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Group EV Purchasing Can Bring Down Costs Considerably

Originally published on EV Obsession.

While the idea that group/bulk purchasing can bring down the individual costs of ownership for various products is itself a widely known one, the concept hasn’t been put to use much to date with regard to the purchase of electric vehicles.

This has begun to change in recent days though, with a recent program in Colorado even managing to lower the cost of a Nissan LEAF purchase by several thousand dollars for local participants — all while driving sales up significantly, to all-time-highs in the regions affected.

2016 Nissan leaf

The SouthWest Energy Efficiency Program (SWEEP) — which is a bulk-purchasing program sponsored by Adams, Boulder, and Denver Counties — managed to sell 248 Nissan LEAFs in only 4 months as a result of such an approach, which is double the sales of the previous year for the areas in question. That means that during the time period of September 2015 through December 2015, the program accounted for around 5% of all US Nissan LEAF sales.

Gas 2 provides more information:

A similar program in Fort Collins, Colorado saw sales at the local Nissan dealership more than triple compared to the prior year. A third program in the Salt Lake City area sold 75 electric vehicles in just a 6 week period — double sales in the entire state of Utah for the same period the prior year.

There is another advantage to group sales. According to SWEEP, 72% of the people who participated in the multi-county program in Colorado had no intention of buying an EV until the savings offer changed their mind. That’s important. These programs are not just for those who are already in the market for an electric car. They expand the number of people who are willing to consider owing one.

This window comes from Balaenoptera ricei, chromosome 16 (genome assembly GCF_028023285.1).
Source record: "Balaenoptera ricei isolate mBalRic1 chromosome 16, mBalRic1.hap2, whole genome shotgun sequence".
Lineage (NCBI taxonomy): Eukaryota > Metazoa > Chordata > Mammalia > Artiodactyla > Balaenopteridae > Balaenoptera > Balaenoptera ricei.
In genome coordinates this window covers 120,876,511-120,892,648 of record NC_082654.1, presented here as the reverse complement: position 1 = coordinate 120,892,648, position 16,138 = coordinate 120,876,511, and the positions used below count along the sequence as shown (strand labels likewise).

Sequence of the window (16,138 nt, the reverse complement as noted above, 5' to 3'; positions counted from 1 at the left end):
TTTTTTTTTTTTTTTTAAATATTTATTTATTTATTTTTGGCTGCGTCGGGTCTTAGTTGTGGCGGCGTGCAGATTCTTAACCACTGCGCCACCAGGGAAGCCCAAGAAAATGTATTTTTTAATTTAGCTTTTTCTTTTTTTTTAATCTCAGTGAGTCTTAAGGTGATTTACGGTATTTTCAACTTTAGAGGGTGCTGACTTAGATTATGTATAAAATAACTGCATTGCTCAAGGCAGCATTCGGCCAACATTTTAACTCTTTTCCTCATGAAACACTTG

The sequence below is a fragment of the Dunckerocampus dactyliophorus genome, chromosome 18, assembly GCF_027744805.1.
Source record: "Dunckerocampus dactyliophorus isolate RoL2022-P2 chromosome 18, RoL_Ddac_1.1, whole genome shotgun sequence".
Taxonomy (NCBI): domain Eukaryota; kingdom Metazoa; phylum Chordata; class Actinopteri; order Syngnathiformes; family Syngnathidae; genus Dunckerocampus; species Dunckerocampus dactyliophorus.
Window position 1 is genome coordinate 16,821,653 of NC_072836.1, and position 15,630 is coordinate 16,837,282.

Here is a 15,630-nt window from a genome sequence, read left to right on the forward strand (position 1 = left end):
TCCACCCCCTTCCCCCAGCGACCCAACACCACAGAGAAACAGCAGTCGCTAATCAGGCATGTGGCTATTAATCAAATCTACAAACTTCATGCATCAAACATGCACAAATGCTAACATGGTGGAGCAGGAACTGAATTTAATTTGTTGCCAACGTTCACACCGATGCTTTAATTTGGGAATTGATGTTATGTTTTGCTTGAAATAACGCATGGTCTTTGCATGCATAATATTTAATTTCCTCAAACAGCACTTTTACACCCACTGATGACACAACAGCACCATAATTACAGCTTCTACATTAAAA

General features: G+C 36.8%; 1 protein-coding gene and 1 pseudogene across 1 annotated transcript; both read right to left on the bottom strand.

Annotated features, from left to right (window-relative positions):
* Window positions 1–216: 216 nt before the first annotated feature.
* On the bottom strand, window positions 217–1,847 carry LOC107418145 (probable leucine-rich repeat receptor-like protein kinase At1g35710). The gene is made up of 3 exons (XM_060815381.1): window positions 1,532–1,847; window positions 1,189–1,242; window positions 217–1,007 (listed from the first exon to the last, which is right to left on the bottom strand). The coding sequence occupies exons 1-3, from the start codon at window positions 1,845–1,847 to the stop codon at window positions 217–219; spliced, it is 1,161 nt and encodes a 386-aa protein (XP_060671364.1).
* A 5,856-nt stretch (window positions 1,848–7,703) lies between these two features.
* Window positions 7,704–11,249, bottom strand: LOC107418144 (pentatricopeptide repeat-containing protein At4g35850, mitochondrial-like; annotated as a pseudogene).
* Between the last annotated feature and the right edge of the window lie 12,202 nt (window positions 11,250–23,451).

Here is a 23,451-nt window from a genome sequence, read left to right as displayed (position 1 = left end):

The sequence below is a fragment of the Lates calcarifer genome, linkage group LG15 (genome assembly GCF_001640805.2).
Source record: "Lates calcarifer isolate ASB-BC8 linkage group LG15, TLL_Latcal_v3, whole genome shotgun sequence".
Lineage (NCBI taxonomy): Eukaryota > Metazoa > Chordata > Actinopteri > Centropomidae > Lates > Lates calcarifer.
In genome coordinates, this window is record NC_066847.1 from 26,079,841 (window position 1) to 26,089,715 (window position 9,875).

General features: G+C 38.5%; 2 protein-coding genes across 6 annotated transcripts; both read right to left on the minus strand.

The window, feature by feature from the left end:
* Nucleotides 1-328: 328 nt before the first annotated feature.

Interesting, but not surprising, as the recent Tesla Model 3 unveiling showed, pricing seems to be the primary barrier to wider electric vehicle (EV) adoption. If new Nissan LEAFs were priced under $15,000, how many of them would sell in the US?

A final note, taken directly from SWEEP’s website: “One of the…advantages of a group purchase program is that it is a very inexpensive, but high impact, program for a local agency to run. The local agency leverages the collective buying power of their constituents to negotiate a discount from private sector providers (the car dealers and auto companies) and then gets the word out to the community. For a very small outlay of staff time and money you can create a big impact in the community. For example, Boulder County invested only $7,000 in staff time and advertising costs while leveraging over $5 million in EV sales.”

Sounds like a winning choice, and hopefully other counties and regions will follow suit.

Reprinted with permission.

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Written By

James Ayre's background is predominantly in geopolitics and history, but he has an obsessive interest in pretty much everything. After an early life spent in the Imperial Free City of Dortmund, James followed the river Ruhr to Cofbuokheim, where he attended the University of Astnide. And where he also briefly considered entering the coal mining business. He currently writes for a living, on a broad variety of subjects, ranging from science, to politics, to military history, to renewable energy.


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